By Malcolm Ryder

At the current 13-person Summer Show in the upstairs gallery of Oakland’s Archer Bicycle, painter Gaila Turner has a piece in which the pensive expression on a close up face is given in a very familiar gesture, but in a pictorial space that yells out what is missing as much as what is present.

It is as if the head – a sort of portrait – is really an extract from a larger image; a close-up from either another painting or photograph that originally featured many people doing something in a room. The face belongs to someone named Baldwin, and we don’t know anything about this person, including whether it is a real person or an imagined one. The negative space then acts like a metaphor – the desire or feeling that Baldwin has in the moment. In the end, the whole piece is not necessarily about what Baldwin might be thinking; instead is it about how we personally, privately, experience time?

And the answer is… maybe. We read into the picture as actively as it tells us anything. A few steps later, we do the same thing but with entirely different cues. Jamie Weinstein makes (compared to Turner) intricate collages that visualize things in a layering of threatening surface information through which nostalgic backgrounds are noticed. The two layers denote different things separately but together they imply a story. We wind up being busy trying out narratives that we think might fit what we can see.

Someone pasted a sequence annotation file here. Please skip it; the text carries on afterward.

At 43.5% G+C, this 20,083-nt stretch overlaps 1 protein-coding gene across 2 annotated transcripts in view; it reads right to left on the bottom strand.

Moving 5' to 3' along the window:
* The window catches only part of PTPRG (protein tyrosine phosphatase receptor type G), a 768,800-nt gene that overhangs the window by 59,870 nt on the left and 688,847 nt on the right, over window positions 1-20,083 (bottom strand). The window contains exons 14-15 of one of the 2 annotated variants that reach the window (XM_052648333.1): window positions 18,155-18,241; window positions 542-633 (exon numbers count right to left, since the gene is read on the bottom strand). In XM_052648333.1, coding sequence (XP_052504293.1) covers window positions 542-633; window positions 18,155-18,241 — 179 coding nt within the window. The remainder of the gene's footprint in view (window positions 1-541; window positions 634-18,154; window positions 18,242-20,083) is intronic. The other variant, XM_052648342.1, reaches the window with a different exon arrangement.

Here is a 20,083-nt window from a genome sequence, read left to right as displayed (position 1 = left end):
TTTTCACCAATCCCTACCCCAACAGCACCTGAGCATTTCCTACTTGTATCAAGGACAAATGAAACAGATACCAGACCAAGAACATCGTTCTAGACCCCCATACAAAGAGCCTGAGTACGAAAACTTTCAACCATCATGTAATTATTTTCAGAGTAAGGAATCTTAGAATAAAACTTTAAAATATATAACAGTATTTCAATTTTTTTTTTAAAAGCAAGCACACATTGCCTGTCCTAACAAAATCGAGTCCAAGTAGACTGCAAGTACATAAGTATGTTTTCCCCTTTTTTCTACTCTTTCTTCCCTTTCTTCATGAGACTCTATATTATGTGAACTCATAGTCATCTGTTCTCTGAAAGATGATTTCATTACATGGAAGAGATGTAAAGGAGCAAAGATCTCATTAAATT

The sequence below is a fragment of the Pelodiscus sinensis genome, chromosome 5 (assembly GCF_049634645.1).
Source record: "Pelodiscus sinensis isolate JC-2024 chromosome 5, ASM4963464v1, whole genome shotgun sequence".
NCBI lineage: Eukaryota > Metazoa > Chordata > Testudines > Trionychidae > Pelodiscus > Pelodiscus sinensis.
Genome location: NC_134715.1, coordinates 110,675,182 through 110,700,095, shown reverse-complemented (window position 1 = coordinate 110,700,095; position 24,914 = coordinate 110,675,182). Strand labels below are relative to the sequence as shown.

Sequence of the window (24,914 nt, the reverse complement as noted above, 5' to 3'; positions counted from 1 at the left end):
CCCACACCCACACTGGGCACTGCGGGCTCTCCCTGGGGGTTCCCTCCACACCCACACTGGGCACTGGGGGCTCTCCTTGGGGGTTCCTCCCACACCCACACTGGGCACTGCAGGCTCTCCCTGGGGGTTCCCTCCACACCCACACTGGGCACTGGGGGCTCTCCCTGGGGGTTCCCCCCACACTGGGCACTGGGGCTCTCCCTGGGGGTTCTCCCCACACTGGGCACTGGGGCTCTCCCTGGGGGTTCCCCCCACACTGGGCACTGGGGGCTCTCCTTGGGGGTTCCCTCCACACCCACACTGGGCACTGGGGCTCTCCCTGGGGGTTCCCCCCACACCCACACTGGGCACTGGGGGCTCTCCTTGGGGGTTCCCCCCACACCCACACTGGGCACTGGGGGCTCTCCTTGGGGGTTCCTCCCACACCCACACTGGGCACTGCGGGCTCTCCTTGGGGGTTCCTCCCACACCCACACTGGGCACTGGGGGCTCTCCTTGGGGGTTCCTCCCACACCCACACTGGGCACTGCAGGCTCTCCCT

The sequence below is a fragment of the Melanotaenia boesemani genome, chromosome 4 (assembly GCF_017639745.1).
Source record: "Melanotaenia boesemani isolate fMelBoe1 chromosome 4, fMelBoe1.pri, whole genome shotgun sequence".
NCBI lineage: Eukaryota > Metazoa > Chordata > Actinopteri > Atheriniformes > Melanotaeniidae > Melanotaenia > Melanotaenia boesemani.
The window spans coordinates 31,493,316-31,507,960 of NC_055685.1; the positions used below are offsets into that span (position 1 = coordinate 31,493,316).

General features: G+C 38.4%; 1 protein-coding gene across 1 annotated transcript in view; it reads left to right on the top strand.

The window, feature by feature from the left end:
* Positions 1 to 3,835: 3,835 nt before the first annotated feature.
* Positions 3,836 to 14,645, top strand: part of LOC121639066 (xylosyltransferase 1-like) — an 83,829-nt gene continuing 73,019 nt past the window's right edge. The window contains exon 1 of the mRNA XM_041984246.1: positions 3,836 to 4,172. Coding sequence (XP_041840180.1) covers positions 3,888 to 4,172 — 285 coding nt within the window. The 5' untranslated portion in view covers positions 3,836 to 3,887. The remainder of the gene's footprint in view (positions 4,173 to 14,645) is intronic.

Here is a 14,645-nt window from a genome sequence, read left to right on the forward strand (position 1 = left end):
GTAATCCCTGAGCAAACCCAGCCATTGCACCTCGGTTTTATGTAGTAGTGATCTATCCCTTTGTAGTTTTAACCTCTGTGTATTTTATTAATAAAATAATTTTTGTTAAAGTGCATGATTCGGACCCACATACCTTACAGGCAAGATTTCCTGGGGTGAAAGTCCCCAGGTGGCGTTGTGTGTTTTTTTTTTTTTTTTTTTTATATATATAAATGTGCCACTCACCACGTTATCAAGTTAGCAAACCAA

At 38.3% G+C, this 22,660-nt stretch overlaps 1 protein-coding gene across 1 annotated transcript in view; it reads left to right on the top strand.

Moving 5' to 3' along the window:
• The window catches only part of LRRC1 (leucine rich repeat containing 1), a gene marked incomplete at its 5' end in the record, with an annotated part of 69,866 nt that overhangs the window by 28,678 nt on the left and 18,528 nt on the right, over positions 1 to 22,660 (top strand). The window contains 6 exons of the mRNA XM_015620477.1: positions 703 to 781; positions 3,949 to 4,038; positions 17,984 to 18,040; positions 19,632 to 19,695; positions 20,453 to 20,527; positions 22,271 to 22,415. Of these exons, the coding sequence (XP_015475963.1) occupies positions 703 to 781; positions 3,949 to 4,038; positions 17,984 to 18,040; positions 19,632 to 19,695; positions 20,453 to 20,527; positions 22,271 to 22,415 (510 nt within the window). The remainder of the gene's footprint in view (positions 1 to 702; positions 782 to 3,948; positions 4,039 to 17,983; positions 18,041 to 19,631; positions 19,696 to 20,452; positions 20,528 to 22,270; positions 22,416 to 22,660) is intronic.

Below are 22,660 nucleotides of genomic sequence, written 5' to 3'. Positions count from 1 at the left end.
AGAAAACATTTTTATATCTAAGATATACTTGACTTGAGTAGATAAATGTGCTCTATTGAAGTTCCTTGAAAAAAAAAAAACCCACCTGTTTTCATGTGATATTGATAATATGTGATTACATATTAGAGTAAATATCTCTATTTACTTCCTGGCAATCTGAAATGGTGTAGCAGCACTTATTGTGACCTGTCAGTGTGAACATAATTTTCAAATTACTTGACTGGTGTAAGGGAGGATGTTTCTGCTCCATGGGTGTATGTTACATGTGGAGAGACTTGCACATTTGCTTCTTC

The Archer show has arranged the different artworks in a way that is not so obvious to do, except that it makes walking the narrow alley of the gallery’s mezzanine deck more entertaining; things change frequently from step to step. Yes, some visitors will prefer something different, such as groupings by stylistic similarity, or at least having each given artist’s works hung together instead of distributed here and there as they are. But the show is small enough to see everything multiple times and start finding  your own dots that you want to connect.

That said, there are stylistic affinities easily spotted. “Baldwin” has a color palette and bold strokes that also appear in mixed media portraits by Leon Kennedy, who shows glamorous views of Tina Turner and an anonymous lady happily dressed in white. Like Baldwin, both women have faces rendered in a way that looks quite a lot like carved wood dolls. Turner gives them a standard face that is reusable and typical across his figures, essentially a signature – but that makes his use of other distinguishing details stand out more. The women, who like Baldwin are Black, look great. They’re celebrating and they want us to celebrate them doing that.

Two photographers, the married artists Larry and Diane Coleman, are seen pursuing abstraction in entirely separate ways. His two pieces favor strong all-over pattern that rewards looking closely to find how detail is hidden in plain sight. She shows two pieces that feature fine variations of surface texture and light creating a modulation across the picture that controls their composition, making her graphic shapes and lines just serve them as scaffolding. Larry’s abstraction grows organically while Diane’s feels assembled.